The headwinds are here for everybody and 2006, I would say, has been for the management one of the toughest years we've had. Again, you look at the balance sheet of Nissan and you look at the balance sheet of Renault or you look at the profitability of Nissan and even the profitability of Renault - I mean, you say "Well, there is no problem from outside," which is true. But our expectation was much higher than what we're doing. That's where we say that the year has been tough from both sides.

It's not a very favorable market. And it's taking a little bit more time to get the attention around your product.

Would you be a buyer for Jaguar, Range Rover or Volvo or all three?

No. I think from the Nissan side, the brands that we have, the branding of the company with Infiniti as a brand and Nissan as the main brand I think it's fine and we can compete and we can expand and we can grow with this. I don't think we need other brands.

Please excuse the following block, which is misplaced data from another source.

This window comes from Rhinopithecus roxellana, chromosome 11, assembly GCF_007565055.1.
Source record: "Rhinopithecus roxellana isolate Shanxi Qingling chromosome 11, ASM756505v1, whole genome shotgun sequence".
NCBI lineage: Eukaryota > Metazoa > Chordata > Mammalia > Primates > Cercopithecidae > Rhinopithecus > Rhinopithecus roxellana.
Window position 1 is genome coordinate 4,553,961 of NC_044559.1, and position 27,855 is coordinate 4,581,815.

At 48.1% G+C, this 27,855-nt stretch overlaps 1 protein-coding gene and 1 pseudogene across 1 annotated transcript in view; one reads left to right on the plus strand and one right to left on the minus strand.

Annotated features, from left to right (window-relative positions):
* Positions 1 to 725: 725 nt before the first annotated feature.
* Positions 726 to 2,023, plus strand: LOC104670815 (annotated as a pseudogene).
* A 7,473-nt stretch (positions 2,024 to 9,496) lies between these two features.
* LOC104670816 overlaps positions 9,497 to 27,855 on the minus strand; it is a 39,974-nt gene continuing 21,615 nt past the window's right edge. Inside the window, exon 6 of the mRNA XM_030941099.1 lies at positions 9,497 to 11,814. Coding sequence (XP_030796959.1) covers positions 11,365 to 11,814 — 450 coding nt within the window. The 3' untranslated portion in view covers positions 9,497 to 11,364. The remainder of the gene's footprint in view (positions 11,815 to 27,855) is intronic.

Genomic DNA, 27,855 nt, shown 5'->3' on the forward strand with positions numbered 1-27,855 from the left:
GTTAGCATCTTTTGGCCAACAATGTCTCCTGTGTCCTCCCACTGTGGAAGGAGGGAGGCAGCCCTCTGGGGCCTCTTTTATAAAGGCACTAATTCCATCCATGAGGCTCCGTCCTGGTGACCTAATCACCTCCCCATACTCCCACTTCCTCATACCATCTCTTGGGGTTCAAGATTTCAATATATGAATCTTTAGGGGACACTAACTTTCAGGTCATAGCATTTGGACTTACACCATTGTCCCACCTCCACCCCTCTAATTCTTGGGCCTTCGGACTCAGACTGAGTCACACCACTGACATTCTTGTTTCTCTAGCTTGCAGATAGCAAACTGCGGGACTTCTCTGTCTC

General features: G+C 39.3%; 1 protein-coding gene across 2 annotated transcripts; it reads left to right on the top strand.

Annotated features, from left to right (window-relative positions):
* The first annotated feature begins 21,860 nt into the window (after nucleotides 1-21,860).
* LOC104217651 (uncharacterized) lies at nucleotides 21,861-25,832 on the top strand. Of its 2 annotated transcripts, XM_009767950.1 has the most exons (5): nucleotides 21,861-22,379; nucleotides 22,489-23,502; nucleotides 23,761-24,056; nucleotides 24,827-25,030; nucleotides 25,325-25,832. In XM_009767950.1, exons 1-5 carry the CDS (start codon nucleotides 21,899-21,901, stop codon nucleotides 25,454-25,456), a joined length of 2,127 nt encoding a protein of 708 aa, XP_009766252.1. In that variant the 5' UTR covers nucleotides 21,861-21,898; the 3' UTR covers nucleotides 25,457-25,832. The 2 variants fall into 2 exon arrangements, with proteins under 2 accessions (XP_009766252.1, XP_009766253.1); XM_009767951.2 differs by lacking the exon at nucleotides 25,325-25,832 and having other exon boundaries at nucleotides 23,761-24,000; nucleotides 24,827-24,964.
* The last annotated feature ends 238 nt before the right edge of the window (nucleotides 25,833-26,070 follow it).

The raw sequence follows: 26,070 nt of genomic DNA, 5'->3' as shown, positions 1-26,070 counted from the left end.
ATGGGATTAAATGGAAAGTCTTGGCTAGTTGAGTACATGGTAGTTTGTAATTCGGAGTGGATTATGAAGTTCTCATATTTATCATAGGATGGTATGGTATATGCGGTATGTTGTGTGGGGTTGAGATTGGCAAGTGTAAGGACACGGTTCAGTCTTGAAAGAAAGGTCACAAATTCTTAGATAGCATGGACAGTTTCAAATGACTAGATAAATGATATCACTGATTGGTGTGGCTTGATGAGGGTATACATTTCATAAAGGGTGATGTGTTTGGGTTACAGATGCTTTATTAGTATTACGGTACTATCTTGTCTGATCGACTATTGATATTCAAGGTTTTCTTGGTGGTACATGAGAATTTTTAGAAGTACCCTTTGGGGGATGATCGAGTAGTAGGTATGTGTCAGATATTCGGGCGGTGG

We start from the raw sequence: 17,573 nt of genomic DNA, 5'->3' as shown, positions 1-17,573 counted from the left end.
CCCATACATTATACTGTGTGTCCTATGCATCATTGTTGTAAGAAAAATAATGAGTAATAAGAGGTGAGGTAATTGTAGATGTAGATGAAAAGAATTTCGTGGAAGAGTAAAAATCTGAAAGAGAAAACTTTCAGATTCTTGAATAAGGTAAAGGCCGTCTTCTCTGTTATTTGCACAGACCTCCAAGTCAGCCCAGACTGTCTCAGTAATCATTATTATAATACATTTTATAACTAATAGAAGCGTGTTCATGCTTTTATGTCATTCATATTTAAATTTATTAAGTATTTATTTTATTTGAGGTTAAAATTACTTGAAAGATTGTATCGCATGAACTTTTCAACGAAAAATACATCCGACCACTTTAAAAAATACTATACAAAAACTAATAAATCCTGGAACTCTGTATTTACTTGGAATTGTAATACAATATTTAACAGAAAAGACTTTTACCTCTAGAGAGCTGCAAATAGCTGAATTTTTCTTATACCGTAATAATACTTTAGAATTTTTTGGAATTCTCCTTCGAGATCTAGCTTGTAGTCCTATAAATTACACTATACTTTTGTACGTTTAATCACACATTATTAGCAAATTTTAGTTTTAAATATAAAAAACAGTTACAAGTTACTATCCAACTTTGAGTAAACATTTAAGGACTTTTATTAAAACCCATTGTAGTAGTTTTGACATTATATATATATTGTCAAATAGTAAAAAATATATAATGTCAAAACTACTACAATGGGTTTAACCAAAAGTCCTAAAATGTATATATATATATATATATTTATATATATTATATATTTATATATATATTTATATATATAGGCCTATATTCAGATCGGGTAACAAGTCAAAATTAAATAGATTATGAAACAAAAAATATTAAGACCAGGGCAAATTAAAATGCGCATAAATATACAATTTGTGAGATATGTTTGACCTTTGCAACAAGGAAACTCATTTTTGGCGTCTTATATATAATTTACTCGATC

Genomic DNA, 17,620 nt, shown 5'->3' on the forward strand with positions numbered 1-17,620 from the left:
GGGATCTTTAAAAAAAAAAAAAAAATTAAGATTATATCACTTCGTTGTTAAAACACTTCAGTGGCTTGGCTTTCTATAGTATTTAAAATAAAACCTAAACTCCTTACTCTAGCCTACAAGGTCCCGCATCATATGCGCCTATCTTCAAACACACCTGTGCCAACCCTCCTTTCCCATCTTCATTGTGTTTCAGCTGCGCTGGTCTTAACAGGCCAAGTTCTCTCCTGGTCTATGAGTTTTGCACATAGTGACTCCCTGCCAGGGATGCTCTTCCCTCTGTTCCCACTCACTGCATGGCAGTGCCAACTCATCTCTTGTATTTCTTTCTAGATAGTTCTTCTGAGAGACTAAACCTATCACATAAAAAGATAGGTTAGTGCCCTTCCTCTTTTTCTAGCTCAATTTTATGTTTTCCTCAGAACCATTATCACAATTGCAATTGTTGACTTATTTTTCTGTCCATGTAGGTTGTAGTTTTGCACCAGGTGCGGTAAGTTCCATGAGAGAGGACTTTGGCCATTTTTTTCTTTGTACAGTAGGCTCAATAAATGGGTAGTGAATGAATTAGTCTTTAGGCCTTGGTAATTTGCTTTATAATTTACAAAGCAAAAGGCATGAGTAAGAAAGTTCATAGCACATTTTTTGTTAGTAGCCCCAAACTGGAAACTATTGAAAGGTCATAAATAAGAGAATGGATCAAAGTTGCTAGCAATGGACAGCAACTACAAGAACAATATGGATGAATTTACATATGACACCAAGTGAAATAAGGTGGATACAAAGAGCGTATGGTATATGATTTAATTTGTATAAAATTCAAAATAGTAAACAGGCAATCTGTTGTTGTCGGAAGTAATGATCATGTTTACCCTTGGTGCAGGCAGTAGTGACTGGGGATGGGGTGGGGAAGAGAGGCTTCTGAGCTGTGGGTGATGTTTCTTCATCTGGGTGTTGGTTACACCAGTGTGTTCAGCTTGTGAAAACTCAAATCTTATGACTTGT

From the Renault side, today the main challenge is not so much adding new brands, it's bringing new products and re-enhancing the Renault brand with these products.

Does Toyota just continue to grow and grow and grow?

I think in our industry, when you do the right thing you got the right results, you know. The question is, it's not always easy to do the right thing systematically. From time to time when you miss something, you're getting punished for it. If you miss two things, you're getting even more harshly punished. If you miss more than two things, then you start to be in serious trouble. But I don't think there is anything unfair in what's happening. It's hard but at the end of the day, if you keep doing the right things it's unlikely that you're not going to get good results.